Isopropyl alcohol is synthesized from the reaction of sulfuric acid and propylene, followed by hydrolysis.
It is the most commonly used disinfectant within cleanrooms, hospitals, and pharmaceutical companies. What’s interesting is that isopropyl alcohol is even used in the purification of medical devices and electronics manufacture. Isopropyl alcohol comes in a number of purity grades, and hence, they are produced for different use.
Depending on how concentrated isopropyl alcohol is, it can get rid of all sorts of impurities, bacteria, and viruses. This is the reason why the chemical compound is considered the best ingredient for producing cleaning chemicals and disinfectants.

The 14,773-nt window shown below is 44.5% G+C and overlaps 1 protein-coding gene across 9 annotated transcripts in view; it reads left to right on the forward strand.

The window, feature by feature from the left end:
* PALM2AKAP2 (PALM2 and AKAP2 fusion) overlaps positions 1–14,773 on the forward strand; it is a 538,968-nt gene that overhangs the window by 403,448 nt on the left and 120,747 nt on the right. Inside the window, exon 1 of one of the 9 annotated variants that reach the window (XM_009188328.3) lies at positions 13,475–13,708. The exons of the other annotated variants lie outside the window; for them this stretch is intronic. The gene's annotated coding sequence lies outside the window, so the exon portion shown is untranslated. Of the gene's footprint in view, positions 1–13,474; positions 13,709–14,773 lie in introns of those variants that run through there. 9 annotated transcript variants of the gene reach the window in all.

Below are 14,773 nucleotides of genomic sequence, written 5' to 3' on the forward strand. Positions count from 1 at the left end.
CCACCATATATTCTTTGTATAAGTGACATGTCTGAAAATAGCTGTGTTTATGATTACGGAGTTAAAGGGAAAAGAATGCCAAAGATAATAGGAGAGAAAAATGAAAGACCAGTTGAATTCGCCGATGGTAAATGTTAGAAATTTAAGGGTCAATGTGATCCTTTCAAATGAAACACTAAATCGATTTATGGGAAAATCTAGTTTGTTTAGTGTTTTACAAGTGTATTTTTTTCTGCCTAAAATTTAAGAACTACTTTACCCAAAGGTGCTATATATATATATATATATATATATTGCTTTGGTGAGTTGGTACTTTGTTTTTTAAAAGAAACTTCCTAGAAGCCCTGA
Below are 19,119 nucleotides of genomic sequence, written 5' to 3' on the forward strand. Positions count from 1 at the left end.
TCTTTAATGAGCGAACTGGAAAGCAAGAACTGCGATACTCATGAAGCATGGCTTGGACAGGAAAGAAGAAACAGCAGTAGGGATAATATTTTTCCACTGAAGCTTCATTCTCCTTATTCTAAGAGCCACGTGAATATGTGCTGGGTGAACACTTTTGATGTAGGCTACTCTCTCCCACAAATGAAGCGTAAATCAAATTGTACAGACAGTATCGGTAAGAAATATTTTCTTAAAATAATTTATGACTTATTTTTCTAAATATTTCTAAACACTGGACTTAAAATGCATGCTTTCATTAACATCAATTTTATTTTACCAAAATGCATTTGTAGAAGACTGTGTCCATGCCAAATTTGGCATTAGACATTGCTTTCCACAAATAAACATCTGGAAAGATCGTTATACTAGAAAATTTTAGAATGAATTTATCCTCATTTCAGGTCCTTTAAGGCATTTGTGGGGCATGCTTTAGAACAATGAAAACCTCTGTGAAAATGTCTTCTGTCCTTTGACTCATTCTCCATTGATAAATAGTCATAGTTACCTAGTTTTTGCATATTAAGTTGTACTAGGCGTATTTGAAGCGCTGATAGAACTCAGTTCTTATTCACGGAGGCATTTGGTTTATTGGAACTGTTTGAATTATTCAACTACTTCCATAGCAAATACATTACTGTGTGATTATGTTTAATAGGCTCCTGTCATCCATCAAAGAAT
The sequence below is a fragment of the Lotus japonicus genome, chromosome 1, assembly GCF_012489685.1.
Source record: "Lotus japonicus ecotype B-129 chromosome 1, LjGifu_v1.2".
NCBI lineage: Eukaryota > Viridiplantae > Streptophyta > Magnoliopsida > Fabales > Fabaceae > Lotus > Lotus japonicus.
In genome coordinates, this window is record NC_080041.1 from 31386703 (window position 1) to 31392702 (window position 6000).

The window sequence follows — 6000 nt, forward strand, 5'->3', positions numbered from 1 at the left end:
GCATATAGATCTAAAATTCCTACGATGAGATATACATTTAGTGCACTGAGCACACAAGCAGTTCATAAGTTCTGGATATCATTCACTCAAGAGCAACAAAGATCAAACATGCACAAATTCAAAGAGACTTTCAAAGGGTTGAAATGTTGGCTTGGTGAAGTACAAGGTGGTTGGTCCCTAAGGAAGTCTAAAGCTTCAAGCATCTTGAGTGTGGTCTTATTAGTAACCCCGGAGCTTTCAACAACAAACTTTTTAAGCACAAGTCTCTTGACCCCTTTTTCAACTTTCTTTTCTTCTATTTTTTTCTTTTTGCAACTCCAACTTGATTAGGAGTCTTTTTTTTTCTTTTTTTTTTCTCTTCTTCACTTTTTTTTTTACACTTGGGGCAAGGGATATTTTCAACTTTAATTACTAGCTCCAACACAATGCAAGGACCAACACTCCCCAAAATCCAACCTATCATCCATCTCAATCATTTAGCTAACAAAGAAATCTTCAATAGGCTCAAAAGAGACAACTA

Different alcohol types, concentrations, purity grades, and solutions yield beneficial disinfection and cleaning properties when applied correctly. However, they can pose a threat if used improperly.
Isopropyl alcohol is exclusively manmade as it very rarely appears in nature, only if the conditions are right. It was produced for use as an oxidation catalyst in acetone. This was because isopropyl alcohol and acetone were used in abundance in the production of cordite – a smokeless propellant – during World War II.
Years later, scientists found that isopropyl alcohol is incredibly effective as an anesthetizing and sanitizing agent when mixed with water.
Today, it is widely available and relatively inexpensive. Isopropyl alcohol does a few important jobs at once, including:
- Dissolving adhesives, oils, residues, fingerprints, soldering flux, and other contaminants
- Evaporates quickly, especially in spaces above 30° Celsius
- Leaves no traces or oils, unlike many ethanol compounds